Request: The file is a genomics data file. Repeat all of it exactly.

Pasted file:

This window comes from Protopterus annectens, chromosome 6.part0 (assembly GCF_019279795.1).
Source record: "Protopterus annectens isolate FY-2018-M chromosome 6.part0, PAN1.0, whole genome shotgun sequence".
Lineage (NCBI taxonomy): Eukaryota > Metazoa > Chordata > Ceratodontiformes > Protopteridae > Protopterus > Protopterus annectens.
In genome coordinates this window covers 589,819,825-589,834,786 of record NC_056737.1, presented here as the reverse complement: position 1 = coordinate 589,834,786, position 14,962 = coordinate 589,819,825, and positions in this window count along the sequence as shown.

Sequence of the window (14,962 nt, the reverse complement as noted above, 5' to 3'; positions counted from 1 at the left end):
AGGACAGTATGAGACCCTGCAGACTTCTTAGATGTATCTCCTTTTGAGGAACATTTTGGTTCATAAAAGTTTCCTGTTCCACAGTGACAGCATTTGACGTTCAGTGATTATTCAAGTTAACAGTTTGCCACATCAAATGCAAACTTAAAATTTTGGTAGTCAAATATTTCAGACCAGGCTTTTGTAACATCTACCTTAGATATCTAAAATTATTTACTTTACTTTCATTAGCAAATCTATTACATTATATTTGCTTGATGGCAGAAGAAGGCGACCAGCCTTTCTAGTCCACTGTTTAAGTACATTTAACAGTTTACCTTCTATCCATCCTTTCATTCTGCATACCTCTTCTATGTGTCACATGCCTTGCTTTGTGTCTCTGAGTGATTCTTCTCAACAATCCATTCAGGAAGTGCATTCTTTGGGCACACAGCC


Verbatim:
This window comes from Protopterus annectens, chromosome 6.part0 (assembly GCF_019279795.1).
Source record: "Protopterus annectens isolate FY-2018-M chromosome 6.part0, PAN1.0, whole genome shotgun sequence".
Lineage (NCBI taxonomy): Eukaryota > Metazoa > Chordata > Ceratodontiformes > Protopteridae > Protopterus > Protopterus annectens.
In genome coordinates this window covers 589,819,825-589,834,786 of record NC_056737.1, presented here as the reverse complement: position 1 = coordinate 589,834,786, position 14,962 = coordinate 589,819,825, and positions in this window count along the sequence as shown.

Sequence of the window (14,962 nt, the reverse complement as noted above, 5' to 3'; positions counted from 1 at the left end):
AGGACAGTATGAGACCCTGCAGACTTCTTAGATGTATCTCCTTTTGAGGAACATTTTGGTTCATAAAAGTTTCCTGTTCCACAGTGACAGCATTTGACGTTCAGTGATTATTCAAGTTAACAGTTTGCCACATCAAATGCAAACTTAAAATTTTGGTAGTCAAATATTTCAGACCAGGCTTTTGTAACATCTACCTTAGATATCTAAAATTATTTACTTTACTTTCATTAGCAAATCTATTACATTATATTTGCTTGATGGCAGAAGAAGGCGACCAGCCTTTCTAGTCCACTGTTTAAGTACATTTAACAGTTTACCTTCTATCCATCCTTTCATTCTGCATACCTCTTCTATGTGTCACATGCCTTGCTTTGTGTCTCTGAGTGATTCTTCTCAACAATCCATTCAGGAAGTGCATTCTTTGGGCACACAGCC